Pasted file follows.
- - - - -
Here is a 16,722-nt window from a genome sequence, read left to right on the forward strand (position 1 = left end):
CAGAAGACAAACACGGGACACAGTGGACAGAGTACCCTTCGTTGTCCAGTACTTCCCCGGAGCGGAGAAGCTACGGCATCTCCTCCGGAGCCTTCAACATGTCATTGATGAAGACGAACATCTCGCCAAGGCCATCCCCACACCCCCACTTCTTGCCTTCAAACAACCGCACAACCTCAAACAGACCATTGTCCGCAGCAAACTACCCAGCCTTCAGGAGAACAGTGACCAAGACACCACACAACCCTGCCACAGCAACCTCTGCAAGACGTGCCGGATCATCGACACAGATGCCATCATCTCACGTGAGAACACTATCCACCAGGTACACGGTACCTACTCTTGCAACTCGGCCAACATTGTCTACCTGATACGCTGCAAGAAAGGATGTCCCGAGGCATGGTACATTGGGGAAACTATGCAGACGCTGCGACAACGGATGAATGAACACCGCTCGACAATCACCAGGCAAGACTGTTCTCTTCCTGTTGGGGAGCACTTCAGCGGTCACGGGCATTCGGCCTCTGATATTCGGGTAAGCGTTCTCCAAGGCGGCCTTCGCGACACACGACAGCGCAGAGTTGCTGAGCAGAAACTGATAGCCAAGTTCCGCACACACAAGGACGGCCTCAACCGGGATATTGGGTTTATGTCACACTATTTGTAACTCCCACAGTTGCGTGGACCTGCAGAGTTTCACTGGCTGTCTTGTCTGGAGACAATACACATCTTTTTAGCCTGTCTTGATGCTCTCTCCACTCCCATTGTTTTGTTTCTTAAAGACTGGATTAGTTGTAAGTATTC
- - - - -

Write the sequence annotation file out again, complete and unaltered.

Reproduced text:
Here is a 16,722-nt window from a genome sequence, read left to right on the forward strand (position 1 = left end):
CAGAAGACAAACACGGGACACAGTGGACAGAGTACCCTTCGTTGTCCAGTACTTCCCCGGAGCGGAGAAGCTACGGCATCTCCTCCGGAGCCTTCAACATGTCATTGATGAAGACGAACATCTCGCCAAGGCCATCCCCACACCCCCACTTCTTGCCTTCAAACAACCGCACAACCTCAAACAGACCATTGTCCGCAGCAAACTACCCAGCCTTCAGGAGAACAGTGACCAAGACACCACACAACCCTGCCACAGCAACCTCTGCAAGACGTGCCGGATCATCGACACAGATGCCATCATCTCACGTGAGAACACTATCCACCAGGTACACGGTACCTACTCTTGCAACTCGGCCAACATTGTCTACCTGATACGCTGCAAGAAAGGATGTCCCGAGGCATGGTACATTGGGGAAACTATGCAGACGCTGCGACAACGGATGAATGAACACCGCTCGACAATCACCAGGCAAGACTGTTCTCTTCCTGTTGGGGAGCACTTCAGCGGTCACGGGCATTCGGCCTCTGATATTCGGGTAAGCGTTCTCCAAGGCGGCCTTCGCGACACACGACAGCGCAGAGTTGCTGAGCAGAAACTGATAGCCAAGTTCCGCACACACAAGGACGGCCTCAACCGGGATATTGGGTTTATGTCACACTATTTGTAACTCCCACAGTTGCGTGGACCTGCAGAGTTTCACTGGCTGTCTTGTCTGGAGACAATACACATCTTTTTAGCCTGTCTTGATGCTCTCTCCACTCCCATTGTTTTGTTTCTTAAAGACTGGATTAGTTGTAAGTATTC